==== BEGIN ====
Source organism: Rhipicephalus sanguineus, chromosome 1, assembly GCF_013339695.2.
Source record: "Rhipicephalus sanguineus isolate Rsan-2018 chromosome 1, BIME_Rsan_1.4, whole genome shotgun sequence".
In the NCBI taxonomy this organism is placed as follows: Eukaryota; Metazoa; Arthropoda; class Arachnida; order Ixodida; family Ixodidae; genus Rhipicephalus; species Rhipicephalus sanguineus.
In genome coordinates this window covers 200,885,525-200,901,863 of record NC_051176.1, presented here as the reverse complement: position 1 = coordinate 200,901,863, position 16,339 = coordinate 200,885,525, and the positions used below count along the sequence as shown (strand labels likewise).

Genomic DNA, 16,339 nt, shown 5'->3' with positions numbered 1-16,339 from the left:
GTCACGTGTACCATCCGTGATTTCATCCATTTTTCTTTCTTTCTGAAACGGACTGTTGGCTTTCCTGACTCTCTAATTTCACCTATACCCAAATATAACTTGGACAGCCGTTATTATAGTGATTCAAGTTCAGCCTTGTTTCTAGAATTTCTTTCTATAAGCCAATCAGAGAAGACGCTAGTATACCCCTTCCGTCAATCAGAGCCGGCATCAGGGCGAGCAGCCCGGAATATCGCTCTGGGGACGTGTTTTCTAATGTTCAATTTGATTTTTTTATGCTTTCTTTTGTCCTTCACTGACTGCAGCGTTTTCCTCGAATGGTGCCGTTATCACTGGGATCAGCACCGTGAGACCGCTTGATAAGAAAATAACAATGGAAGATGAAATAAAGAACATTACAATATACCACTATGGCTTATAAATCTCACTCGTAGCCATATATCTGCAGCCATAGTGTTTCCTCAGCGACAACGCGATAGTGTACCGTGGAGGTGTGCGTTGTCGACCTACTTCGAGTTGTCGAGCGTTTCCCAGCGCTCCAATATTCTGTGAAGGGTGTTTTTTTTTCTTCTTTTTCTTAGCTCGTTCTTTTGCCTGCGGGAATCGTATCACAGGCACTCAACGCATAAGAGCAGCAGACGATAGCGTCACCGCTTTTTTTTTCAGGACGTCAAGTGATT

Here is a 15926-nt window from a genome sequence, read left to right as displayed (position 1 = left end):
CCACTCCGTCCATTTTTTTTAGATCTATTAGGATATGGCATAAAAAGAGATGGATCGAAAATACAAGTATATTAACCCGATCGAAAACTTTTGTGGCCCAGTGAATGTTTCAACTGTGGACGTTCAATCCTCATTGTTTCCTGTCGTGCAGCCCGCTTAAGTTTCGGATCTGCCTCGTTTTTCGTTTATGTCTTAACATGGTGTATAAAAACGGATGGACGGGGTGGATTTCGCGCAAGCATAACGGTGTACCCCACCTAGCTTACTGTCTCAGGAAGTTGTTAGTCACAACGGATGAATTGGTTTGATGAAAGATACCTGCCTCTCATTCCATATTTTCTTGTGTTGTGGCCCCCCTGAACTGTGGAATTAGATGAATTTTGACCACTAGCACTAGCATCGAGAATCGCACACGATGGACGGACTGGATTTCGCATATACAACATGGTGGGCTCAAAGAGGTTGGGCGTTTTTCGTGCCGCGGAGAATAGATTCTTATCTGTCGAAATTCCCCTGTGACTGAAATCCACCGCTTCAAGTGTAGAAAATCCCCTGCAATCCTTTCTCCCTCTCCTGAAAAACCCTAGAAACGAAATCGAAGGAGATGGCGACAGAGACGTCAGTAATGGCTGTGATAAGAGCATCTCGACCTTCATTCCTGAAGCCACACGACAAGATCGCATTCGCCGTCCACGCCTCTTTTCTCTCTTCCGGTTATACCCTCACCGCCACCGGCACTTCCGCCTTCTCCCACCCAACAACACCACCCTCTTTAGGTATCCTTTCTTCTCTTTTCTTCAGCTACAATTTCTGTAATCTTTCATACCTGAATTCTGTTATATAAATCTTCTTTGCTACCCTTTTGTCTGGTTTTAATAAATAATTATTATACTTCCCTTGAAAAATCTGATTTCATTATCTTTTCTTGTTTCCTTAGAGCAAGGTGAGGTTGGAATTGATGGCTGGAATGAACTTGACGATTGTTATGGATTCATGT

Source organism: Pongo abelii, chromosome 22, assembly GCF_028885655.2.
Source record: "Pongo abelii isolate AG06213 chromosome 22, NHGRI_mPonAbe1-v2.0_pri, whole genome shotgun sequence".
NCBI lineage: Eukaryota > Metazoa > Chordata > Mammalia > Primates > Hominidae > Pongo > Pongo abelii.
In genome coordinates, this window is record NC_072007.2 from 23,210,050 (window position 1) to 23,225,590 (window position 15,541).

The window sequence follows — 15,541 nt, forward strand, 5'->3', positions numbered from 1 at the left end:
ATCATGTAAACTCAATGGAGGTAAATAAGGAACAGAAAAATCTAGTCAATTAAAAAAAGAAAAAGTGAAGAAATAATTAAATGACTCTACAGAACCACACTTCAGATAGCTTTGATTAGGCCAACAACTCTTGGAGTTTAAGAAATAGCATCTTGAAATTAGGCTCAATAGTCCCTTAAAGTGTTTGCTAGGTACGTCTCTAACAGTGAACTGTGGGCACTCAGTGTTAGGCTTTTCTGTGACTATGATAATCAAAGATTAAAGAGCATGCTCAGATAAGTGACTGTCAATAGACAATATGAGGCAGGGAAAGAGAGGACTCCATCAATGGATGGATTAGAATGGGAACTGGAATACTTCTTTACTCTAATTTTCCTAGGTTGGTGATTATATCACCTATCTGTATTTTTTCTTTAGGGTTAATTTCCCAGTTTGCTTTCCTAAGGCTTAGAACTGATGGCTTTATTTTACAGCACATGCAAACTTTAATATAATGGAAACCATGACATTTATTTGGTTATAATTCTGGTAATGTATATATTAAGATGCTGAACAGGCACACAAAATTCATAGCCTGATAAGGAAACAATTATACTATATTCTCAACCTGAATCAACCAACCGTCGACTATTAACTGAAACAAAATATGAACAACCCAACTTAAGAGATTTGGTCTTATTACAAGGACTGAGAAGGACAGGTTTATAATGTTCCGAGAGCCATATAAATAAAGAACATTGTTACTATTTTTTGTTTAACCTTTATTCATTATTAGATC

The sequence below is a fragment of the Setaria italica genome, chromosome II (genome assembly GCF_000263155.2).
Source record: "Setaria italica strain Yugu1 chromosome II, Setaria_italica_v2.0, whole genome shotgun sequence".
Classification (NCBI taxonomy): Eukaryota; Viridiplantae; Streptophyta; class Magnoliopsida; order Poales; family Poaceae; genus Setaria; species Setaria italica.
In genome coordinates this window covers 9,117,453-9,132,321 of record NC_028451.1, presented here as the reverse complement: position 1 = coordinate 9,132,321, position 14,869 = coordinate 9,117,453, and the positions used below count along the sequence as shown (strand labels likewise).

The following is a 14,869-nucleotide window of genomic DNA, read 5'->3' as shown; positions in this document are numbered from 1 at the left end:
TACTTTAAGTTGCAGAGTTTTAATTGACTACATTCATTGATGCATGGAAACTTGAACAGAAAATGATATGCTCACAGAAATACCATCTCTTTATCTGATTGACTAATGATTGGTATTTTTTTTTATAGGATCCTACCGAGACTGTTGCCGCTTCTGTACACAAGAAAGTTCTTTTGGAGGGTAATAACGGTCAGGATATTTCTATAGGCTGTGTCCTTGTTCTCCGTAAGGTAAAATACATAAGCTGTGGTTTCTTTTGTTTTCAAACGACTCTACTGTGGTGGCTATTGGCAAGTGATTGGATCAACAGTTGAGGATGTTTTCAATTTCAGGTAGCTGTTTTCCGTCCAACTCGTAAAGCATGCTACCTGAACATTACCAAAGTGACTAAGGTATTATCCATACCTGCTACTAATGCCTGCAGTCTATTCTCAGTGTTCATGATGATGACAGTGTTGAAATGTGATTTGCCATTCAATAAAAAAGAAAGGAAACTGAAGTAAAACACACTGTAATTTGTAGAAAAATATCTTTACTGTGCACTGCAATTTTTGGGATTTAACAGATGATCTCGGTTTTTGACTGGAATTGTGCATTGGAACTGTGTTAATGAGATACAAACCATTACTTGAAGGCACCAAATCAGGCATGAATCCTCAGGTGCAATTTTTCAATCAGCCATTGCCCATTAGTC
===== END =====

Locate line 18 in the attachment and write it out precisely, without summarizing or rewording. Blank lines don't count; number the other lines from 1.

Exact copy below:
In genome coordinates this window covers 9,117,453-9,132,321 of record NC_028451.1, presented here as the reverse complement: position 1 = coordinate 9,132,321, position 14,869 = coordinate 9,117,453, and the positions used below count along the sequence as shown (strand labels likewise).